Hotels across the UAE are continuing to see improvements in business as borders reopen and travel restrictions are relaxed.June 2020 and the months before it were difficult for hoteliers. Dubai hotels occupancy fell to 26.3 percent in June 2020, a 61.7 percent drop compared to the same period for last year according to the latest from data and analytics specialist STR.
Ghaya Grand Hotel, located in Dubai Production City, reported a “critical drop in occupancy” during the first week of March. The “unusually low” occupancy figures were triggered by cancellation of advance bookings which mainly come from China, the hotel’s marketing manager Sreedevi Shyam told sister publication Arabian Business.July, however, has given the industry a much-needed boost, with business gradually improving across the board.
Fairmont Ajman general manager Kosta Kourotsidis said his property was “very fortunate” to have resumed to healthy occupancy levels, which are “higher over the weekends and slow down across the weekdays”. Kourotsidis said: “We won’t hit 90 percent mark [occupancy] in the coming months for many reasons because of the social distancing measures we’ve implemented.”JA Oasis Beach Tower on The Walk JBR maintained occupancy of 35 percent throughout the “challenging period”.
The hotel’s VP of sales and marketing at the hotel Thomas Grundner, said: “[We have witnessed this performance] due to the long stay guests and residents at the property. Our strategy is generally 40 percent long term and 60 percent short term for deluxe serviced apartments. Though we lost the short-term business for a few months due to the pandemic, we were able to stay open unlike many of our counterparts in the market. Now we are keen to gain back some short-term business as travel restrictions ease."Shyam added: “[In the absence of demand for hotel rooms] our luxury serviced apartment offering came into demand. The hotel apartment saw an increase in number of tenants during the lockdown, which continues until date with occupancy levels on the rise with each passing day.”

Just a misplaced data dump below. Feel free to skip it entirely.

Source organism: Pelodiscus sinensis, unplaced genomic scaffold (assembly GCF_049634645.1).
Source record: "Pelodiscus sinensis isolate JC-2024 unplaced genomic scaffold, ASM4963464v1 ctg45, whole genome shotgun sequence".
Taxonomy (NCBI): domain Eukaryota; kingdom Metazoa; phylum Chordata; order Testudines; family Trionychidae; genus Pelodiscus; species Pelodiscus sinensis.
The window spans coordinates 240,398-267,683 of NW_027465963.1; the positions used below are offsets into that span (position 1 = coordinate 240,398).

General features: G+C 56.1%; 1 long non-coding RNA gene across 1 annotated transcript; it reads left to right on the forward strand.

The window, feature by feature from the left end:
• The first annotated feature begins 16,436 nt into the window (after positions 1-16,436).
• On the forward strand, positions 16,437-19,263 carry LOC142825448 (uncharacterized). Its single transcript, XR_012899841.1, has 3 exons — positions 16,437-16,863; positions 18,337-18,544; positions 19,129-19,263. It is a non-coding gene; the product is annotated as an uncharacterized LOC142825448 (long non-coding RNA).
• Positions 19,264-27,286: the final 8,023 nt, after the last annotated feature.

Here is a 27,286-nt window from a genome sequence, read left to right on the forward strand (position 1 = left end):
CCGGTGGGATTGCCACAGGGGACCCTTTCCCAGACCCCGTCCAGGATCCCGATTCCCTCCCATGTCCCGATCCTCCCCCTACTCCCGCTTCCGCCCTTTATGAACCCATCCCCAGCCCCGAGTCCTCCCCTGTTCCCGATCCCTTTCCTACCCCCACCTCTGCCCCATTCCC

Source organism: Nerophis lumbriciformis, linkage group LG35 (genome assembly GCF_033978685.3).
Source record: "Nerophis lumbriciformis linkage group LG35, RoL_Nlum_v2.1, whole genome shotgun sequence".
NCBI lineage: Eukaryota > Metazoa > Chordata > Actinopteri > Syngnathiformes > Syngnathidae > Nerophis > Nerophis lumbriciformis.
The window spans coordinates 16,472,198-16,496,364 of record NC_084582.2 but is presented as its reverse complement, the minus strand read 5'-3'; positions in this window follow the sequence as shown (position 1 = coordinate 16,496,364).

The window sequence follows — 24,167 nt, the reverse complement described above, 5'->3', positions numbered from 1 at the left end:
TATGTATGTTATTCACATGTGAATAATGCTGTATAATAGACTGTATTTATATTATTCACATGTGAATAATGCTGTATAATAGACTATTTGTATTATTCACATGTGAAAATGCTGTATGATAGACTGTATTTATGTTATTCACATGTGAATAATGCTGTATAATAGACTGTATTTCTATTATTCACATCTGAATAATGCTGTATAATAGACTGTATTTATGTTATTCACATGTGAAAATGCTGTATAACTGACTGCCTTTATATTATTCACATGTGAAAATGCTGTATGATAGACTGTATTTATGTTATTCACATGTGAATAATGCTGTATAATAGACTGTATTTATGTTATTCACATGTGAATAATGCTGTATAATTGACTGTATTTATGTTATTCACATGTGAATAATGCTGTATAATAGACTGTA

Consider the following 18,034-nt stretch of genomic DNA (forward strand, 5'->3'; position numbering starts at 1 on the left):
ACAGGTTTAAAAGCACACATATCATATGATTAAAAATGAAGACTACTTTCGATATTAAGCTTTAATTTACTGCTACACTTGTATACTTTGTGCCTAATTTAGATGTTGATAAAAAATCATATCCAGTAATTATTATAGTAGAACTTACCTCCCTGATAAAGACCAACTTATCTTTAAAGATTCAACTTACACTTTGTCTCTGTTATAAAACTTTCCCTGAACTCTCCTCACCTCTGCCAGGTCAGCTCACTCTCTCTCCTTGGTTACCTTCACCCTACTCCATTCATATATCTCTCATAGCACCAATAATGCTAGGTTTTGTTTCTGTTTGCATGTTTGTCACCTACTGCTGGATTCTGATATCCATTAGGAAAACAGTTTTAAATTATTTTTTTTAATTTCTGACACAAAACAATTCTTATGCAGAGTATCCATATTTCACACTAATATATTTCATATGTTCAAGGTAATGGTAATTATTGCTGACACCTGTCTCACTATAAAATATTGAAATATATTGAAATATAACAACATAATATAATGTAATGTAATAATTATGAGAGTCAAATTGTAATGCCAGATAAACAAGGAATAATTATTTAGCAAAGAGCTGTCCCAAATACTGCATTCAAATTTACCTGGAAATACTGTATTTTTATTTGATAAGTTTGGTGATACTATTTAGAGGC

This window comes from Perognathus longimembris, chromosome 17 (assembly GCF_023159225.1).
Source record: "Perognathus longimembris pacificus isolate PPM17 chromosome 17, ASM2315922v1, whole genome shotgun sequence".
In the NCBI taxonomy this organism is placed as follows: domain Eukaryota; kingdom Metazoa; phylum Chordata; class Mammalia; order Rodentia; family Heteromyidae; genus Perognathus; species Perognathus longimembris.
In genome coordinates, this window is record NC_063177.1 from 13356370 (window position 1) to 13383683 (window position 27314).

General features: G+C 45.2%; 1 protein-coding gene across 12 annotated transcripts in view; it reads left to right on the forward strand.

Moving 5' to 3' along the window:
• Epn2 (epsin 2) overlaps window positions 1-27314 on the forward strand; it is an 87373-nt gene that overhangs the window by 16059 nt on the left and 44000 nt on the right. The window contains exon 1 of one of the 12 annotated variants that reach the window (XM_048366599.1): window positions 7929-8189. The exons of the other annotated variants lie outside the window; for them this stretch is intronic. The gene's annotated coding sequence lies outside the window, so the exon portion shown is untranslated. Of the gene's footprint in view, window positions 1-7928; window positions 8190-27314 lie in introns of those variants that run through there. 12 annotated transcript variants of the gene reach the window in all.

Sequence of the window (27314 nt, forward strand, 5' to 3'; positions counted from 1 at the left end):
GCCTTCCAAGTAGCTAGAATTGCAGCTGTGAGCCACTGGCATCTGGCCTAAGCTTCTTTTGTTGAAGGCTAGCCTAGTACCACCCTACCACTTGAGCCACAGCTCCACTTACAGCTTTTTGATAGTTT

F&B venues have been seeing similar signs of recovery.Adel Ghazzawi, co-founder, Cove Beach, said: “Like all hospitality businesses, Cove Beach was impacted by Covid and the temporary closure of the venue. For the first four weeks post-lockdown, revenue was down by 85 percent as guests were only allowed to use a small portion of the facility, while beach and pools remained closed. As soon as the restrictions were lifted we saw footfall return to near normal levels and are now averaging 1,600 guests each week."
Beyond restrictions easing, emirates such as Abu Dhabi, Dubai and Ras Al Khaimah have worked to make the hotel experience as reassuring as possible. Dubai’s ‘Dubai Assured’ stamp, Abu Dhabi’s ‘Go Safe’ and Ras Al Khaimah’s industry recovery plan have all helped to draw guests back in.